The CW Shows to Find New Streaming Home as Netflix Deal Not Renewed

The two companies have not renewed their licensing agreement, which expired this spring, meaning that new shows from the broadcaster will no longer automatically begin streaming on Netflix at the end of their seasons.

Mark Pedowitz, president of CW, hailed their first subscription streaming pact, struck in 2011 amid an uncertain time for the fledgling broadcast network, as a "landmark" deal.

The streamer bought international first-run rights for Riverdale in the type of co-licensing deal that Netflix exec Bela Bajaria has noted has "afforded certain shows to go straight to series and increased production value because we come in early to partner."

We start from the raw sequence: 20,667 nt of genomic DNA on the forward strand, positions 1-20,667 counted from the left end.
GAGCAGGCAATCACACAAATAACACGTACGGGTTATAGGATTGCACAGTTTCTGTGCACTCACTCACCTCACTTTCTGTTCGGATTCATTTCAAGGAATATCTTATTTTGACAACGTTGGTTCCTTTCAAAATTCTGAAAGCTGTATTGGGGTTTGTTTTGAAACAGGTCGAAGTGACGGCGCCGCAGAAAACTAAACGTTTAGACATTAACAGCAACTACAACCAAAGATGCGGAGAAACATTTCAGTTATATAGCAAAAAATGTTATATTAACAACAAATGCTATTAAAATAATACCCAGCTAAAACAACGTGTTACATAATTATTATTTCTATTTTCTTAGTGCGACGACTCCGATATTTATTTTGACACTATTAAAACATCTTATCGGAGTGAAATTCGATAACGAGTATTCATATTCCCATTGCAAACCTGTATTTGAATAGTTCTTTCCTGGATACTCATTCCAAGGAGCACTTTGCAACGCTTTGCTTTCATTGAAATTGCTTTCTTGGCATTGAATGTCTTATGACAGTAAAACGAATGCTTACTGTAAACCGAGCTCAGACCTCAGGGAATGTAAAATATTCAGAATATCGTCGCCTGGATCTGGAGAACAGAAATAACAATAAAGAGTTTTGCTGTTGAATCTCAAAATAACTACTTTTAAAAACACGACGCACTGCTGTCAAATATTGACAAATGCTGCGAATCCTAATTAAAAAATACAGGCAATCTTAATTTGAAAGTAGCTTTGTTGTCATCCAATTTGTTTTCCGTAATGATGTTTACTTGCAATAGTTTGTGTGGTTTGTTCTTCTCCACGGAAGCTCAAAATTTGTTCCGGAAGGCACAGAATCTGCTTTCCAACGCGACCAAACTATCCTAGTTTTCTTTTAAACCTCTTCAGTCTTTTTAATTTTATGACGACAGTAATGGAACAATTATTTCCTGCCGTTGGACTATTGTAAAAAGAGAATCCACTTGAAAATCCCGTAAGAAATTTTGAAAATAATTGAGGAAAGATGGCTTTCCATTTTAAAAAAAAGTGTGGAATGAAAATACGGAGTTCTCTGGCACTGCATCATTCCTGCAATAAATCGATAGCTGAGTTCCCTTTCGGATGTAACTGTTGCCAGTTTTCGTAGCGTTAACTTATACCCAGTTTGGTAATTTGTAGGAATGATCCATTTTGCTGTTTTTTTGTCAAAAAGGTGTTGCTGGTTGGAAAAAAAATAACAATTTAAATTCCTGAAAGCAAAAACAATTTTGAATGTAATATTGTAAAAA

WarnerMedia executives, especially, have been vocal about their desire to make popular titles available on the forthcoming streamer, which will offer content from across the HBO, Warner Bros. and Turner catalogues.

Disney ended its licensing pact with Netflix as it began to put the pieces in place for the Disney+ offering, and NBCUniversal executives have signaled that they want to bring The Office , the No.

Netflix, which has long relied on licensed library programming to bolster the content offering for its 149 million global subscribers, is spending significantly to pump out a wide array of originals that will fill in the gaps left by these shows.

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